At the CERAWeek energy conference in Houston, Texas, General Motors CEO Mary Barra asked the United States Congress to expand the electric-car tax credits, which make the automaker’s electric vehicles more affordable for consumers.
The credit, worth up to $7,500, will enter a sunset period after an automaker sells 200,000 electric cars. GM has sold more than 160,000 plug-in and battery-electric cars eligible for the credit and it believes it will surpass the 200,000 mark this year. Once the automaker reaches 200,000 electric cars, buyers receive a $3,750 credit for the next six months, then a $1,875 credit the following six months. After that, GM can’t rely on any federal subsidies.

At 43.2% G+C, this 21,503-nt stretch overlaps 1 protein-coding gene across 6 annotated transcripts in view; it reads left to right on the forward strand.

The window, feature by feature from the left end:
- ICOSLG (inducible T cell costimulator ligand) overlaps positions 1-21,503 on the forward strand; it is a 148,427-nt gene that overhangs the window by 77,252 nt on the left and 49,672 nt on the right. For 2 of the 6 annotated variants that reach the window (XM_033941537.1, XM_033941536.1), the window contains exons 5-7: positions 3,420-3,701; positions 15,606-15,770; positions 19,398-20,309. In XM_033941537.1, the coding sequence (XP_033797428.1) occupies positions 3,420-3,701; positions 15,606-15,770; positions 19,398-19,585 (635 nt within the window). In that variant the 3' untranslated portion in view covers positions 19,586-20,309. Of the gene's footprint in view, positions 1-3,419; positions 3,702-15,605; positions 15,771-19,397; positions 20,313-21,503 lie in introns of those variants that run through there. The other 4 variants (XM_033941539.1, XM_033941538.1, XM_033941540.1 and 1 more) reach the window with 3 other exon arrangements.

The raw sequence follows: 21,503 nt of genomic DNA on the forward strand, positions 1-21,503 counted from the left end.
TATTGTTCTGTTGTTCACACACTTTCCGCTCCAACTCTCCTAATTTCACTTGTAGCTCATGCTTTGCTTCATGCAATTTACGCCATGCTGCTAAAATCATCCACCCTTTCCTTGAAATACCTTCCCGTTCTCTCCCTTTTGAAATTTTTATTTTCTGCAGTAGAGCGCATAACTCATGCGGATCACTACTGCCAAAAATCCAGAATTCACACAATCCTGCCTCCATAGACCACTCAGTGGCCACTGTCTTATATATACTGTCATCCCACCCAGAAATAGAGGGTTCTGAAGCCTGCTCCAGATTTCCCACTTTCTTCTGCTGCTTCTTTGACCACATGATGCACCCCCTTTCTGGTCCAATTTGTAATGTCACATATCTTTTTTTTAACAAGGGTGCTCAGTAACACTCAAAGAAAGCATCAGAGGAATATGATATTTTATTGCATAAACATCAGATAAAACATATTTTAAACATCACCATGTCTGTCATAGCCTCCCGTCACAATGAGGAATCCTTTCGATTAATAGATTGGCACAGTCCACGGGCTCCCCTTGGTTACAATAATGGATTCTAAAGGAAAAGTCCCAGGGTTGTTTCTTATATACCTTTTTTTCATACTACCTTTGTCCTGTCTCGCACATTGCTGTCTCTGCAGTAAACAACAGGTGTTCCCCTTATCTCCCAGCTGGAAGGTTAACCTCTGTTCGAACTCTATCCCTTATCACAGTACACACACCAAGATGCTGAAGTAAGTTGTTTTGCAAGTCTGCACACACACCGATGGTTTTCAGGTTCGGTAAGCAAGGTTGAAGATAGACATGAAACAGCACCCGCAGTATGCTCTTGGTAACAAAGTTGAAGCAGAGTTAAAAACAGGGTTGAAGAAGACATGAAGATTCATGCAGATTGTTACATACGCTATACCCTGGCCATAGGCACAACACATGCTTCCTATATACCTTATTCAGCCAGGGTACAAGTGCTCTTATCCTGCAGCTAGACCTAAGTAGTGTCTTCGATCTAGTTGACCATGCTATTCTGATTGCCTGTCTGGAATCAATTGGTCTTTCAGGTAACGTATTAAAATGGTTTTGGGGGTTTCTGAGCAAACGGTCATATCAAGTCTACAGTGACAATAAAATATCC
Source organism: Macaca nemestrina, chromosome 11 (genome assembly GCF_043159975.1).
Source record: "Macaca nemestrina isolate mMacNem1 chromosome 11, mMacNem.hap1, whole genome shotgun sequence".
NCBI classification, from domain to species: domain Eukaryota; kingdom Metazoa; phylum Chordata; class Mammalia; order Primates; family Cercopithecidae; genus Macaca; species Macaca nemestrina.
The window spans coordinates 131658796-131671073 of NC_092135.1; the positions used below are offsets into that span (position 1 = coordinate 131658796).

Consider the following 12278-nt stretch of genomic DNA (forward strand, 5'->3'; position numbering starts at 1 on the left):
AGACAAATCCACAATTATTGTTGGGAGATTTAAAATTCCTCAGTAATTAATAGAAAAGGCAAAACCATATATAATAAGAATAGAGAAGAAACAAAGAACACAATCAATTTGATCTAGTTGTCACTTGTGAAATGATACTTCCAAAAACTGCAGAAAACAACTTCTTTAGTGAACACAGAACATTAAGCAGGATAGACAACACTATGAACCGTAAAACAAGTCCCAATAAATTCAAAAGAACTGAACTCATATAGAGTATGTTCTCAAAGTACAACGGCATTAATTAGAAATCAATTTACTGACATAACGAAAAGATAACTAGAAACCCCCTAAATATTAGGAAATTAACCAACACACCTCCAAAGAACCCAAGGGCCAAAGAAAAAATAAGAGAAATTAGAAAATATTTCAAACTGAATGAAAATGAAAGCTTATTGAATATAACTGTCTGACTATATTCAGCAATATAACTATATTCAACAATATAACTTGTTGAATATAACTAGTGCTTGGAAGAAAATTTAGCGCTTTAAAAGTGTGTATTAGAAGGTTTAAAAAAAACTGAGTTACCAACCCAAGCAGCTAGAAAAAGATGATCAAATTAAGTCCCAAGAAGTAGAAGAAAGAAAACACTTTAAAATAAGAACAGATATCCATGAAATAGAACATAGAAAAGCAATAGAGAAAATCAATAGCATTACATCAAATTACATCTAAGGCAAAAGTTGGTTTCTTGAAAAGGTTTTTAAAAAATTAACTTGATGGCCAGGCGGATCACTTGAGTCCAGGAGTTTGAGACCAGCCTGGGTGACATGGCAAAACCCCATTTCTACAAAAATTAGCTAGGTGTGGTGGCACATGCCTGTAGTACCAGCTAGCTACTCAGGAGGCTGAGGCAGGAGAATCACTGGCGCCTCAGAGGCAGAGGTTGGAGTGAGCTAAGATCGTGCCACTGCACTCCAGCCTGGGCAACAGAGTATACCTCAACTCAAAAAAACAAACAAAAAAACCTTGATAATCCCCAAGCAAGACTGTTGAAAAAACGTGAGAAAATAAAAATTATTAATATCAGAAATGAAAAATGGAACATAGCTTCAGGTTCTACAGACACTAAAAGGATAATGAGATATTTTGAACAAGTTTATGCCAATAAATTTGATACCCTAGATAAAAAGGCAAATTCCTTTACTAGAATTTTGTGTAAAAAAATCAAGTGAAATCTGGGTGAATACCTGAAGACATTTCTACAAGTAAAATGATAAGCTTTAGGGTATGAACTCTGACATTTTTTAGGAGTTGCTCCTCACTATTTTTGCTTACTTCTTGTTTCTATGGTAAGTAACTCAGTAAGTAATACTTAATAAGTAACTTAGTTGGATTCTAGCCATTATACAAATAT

“We feel tax credits should be expanded so our customers continue to receive the benefit going forward,” Barra said. “We believe in an all-electric future.”
GM will launch 20 new battery-electric cars by 2023.
Every automaker is eligible for the credits, but GM, Nissan and Tesla have been most proactive in launching electric cars. Most automakers are nowhere near the 200,000-unit threshold.
U.S. lawmakers opted to keep the electric-car tax credits in the latest tax cut and reform bill, but Congress will have to address an expansion separately.